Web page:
Is 2015 the new 2016? You tell me.
This past week the New York Times ran two front-page stories about Mitt Romney and Jeb Bush.
This past Sunday (yesterday) panel after panel of TV interview show commentators focused the GOP field in the 2016, which by now seems to include everyone except my mother – and my mother tells me she’s forming an exploratory committee. I think she’s trying to keep me out of the race.
Meanwhile, to show that president is determined to set 2016 politics aside and govern, the White House has let it be known that, in this week’s State of the Union address, Mr. Obama will double down on redistribution-of-wealth rhetoric and proposals to tax the nation’s largest earners.
Never mind that, as economist Thomas Sowell has determined, “56 percent of American households will be in the top ten percent [of incomes] at some point in their lives, usually when they’re older [and] of all the people who are in the top one percent in the course of a decade, the majority, the great majority are there only one year; only 13 percent are there two years”
And ignore that research from the St. Louis Federal Reserve Bank that confirms Sowell’s conclusion, revealing, says its president James Bullard, that “life cycle… accounts for something in the order of 75 percent of the story of measured income and wealth inequality in the U.S.”
So in the name of the middle class, the president plans to attack the middle and upper middle aged, most of whom have been more or less middle income for most of their lives. It is about as big a non-starter with the new Republican majority as you could find.
Which is only to say that, like the media, the White House has decided to focus in 2015 on 2016, too.
Maybe like you, I have already been asked repeatedly to name my candidate for 2016. So, let me share a few thoughts about GOP prospects and the prospective contenders.
First off, don’t believe talk about the Democrats floundering on the electoral ropes.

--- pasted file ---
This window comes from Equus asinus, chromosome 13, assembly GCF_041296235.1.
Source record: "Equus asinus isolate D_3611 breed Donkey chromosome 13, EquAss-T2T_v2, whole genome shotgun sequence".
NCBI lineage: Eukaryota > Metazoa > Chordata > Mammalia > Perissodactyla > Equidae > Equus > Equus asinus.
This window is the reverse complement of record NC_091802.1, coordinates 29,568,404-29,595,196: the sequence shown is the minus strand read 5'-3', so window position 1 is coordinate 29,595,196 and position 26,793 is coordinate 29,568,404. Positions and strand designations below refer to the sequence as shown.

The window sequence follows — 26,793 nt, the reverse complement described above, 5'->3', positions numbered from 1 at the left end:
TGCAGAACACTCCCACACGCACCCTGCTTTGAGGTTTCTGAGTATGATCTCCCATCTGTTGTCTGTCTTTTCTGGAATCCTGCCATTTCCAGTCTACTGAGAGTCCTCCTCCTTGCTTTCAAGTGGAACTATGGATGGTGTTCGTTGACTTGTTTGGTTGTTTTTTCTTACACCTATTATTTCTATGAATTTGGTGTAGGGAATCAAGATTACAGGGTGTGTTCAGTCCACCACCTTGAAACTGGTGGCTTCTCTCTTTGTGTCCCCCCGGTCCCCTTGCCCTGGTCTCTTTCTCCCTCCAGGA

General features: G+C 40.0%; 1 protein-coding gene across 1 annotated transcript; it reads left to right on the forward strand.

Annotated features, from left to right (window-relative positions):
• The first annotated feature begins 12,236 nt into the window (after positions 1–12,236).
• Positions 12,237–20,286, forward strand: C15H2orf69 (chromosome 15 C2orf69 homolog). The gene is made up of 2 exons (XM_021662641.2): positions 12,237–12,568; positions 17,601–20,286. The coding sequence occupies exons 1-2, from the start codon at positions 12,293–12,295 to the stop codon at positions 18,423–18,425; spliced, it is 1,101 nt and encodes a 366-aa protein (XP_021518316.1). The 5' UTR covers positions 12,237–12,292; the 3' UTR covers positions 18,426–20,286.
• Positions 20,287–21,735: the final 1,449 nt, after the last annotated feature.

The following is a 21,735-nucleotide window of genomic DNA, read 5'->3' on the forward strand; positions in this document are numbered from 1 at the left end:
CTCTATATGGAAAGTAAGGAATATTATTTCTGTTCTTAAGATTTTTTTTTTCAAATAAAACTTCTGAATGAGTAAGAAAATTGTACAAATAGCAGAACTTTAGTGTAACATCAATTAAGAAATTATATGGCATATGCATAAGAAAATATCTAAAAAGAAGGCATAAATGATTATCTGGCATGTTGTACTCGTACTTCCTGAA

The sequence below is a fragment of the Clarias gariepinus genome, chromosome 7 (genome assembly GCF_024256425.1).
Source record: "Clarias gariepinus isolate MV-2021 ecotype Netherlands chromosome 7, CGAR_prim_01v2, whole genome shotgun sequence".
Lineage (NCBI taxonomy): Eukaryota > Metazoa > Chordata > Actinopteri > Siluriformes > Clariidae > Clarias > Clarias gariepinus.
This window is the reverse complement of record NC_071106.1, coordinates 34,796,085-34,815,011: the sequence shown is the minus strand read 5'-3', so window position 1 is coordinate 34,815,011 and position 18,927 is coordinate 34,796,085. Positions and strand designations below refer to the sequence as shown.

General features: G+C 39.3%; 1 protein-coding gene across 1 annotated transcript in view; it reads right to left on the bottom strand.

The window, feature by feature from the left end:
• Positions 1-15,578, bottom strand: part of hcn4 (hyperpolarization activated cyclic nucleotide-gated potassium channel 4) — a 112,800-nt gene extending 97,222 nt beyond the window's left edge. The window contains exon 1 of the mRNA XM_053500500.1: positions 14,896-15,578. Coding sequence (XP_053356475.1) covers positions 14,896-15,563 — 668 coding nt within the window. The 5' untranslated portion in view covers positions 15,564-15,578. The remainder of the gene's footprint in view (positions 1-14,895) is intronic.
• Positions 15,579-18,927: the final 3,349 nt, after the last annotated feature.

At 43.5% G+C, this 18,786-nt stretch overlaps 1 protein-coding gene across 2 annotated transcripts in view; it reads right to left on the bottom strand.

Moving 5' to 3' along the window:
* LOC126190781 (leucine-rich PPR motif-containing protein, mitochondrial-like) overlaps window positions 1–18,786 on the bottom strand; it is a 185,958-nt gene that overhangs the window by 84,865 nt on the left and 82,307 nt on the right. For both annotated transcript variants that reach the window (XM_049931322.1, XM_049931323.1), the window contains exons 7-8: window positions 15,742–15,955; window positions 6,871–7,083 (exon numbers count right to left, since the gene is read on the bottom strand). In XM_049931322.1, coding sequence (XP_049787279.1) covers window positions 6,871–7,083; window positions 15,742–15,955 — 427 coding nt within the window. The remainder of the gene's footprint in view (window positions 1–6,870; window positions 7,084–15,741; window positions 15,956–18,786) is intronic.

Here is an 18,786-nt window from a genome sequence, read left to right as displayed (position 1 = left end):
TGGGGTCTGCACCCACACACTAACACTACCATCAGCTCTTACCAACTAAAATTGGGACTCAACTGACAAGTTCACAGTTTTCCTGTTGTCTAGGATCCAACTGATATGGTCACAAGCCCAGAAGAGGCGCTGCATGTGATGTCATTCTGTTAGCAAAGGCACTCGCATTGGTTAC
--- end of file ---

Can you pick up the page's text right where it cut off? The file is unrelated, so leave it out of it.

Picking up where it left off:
Remember two years ago? The president had just won reelection, albeit, in contrast to historical norms, by a smaller margin than his first term victory. The talk everywhere was, can the Republican Party survive? It started shortly after the outcome became clear. The GOP must overhaul itself, we heard. It had to jettison its full portfolio of positions, particularly on immigration, if it hoped to survive. The Hispanic vote alone, every commentator insisted, meant the party was doomed.
Now fast forward two years to this past Election Day — again starting about the time the results became known. Those same commentators who two years earlier had predicted a Republican demise began suggesting that it was the Democrats who had no future, having so spectacularly failed to reach blue-collar voters, particularly men.
The lesson here is that, as bad as the performance of the president and the Democrats may look now, nothing has happened… nothing… to alter the fine balance that has characterized American politics since 1980. In those three and a half decades, at least one house of Congress or the presidency has shifted parties every one to three elections. And with each shift, the received wisdom has become that the losing party was finished.
Well, the Republicans weren’t finished in 2012 or after any of its other losses. The Democrats aren’t finished now.
Second, for all the talk of Tea Party versus Establishment, the current division in the GOP – essentially reformers versus old guard – has characterized Republican politics going back to the party’s founding. I wrote about this a few weeks ago (http://bit.ly/ReformvEstablishment). In every era from 1860 on, there has been seriously bad blood between the party’s reform and establishment factions, even though, viewed from the outside, their agendas have fit well together. But in every era, the party has won its pivotal victories when the two wings found a way to unite despite their mutual disdain, usually with a reformer in the top slot and an establishment figure as the running mate. To me, that fact points to the most likely model for victory 2016: a reform candidate for president, an establishment running mate.
Finally, the party must accept its geography problem. With New York and California entirely out of reach, it needs to focus on the industrial Midwest (Ohio, Michigan, Indiana, Illinois, Wisconsin and Minnesota) and the Atlantic Southeast (Virginia, North Carolina, South Carolina, and Florida). In each region, the GOP is strong in only one state, the one with the region’s fewest electoral votes (Indiana and South Carolina). In each, the rest of the states are purple at best.
So here is the GOP’s question for 2015. What is the reform-establishment combination that has the best chance of breaking through in both regions? Answer that question and you have the best GOP ticket for 2016.